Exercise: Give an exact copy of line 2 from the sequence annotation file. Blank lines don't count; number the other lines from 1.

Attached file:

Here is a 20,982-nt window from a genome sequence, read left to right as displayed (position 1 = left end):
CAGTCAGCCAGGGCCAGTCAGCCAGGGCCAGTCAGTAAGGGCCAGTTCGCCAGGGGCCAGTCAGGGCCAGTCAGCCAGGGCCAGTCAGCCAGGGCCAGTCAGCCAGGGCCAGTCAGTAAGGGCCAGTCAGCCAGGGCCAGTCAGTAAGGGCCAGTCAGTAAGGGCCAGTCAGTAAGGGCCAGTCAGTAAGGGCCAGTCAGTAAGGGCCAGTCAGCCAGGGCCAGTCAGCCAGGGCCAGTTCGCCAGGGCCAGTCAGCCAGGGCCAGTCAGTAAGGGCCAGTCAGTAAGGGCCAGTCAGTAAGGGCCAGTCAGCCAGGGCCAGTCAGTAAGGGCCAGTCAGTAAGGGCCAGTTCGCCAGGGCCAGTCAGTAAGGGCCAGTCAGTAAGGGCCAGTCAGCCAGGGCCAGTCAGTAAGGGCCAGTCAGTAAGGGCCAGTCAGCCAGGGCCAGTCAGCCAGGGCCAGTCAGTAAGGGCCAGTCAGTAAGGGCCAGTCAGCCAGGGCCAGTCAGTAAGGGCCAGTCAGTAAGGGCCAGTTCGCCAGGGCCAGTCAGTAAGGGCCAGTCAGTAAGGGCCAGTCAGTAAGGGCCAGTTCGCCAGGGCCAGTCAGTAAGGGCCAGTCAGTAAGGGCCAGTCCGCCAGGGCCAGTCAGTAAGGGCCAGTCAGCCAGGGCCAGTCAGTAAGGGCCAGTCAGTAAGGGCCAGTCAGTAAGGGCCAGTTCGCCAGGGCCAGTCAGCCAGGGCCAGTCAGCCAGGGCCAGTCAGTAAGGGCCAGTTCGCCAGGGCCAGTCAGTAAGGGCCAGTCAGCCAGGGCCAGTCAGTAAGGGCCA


CAGTCAGCCAGGGCCAGTCAGCCAGGGCCAGTCAGTAAGGGCCAGTTCGCCAGGGGCCAGTCAGGGCCAGTCAGCCAGGGCCAGTCAGCCAGGGCCAGTCAGCCAGGGCCAGTCAGTAAGGGCCAGTCAGCCAGGGCCAGTCAGTAAGGGCCAGTCAGTAAGGGCCAGTCAGTAAGGGCCAGTCAGTAAGGGCCAGTCAGTAAGGGCCAGTCAGCCAGGGCCAGTCAGCCAGGGCCAGTTCGCCAGGGCCAGTCAGCCAGGGCCAGTCAGTAAGGGCCAGTCAGTAAGGGCCAGTCAGTAAGGGCCAGTCAGCCAGGGCCAGTCAGTAAGGGCCAGTCAGTAAGGGCCAGTTCGCCAGGGCCAGTCAGTAAGGGCCAGTCAGTAAGGGCCAGTCAGCCAGGGCCAGTCAGTAAGGGCCAGTCAGTAAGGGCCAGTCAGCCAGGGCCAGTCAGCCAGGGCCAGTCAGTAAGGGCCAGTCAGTAAGGGCCAGTCAGCCAGGGCCAGTCAGTAAGGGCCAGTCAGTAAGGGCCAGTTCGCCAGGGCCAGTCAGTAAGGGCCAGTCAGTAAGGGCCAGTCAGTAAGGGCCAGTTCGCCAGGGCCAGTCAGTAAGGGCCAGTCAGTAAGGGCCAGTCCGCCAGGGCCAGTCAGTAAGGGCCAGTCAGCCAGGGCCAGTCAGTAAGGGCCAGTCAGTAAGGGCCAGTCAGTAAGGGCCAGTTCGCCAGGGCCAGTCAGCCAGGGCCAGTCAGCCAGGGCCAGTCAGTAAGGGCCAGTTCGCCAGGGCCAGTCAGTAAGGGCCAGTCAGCCAGGGCCAGTCAGTAAGGGCCA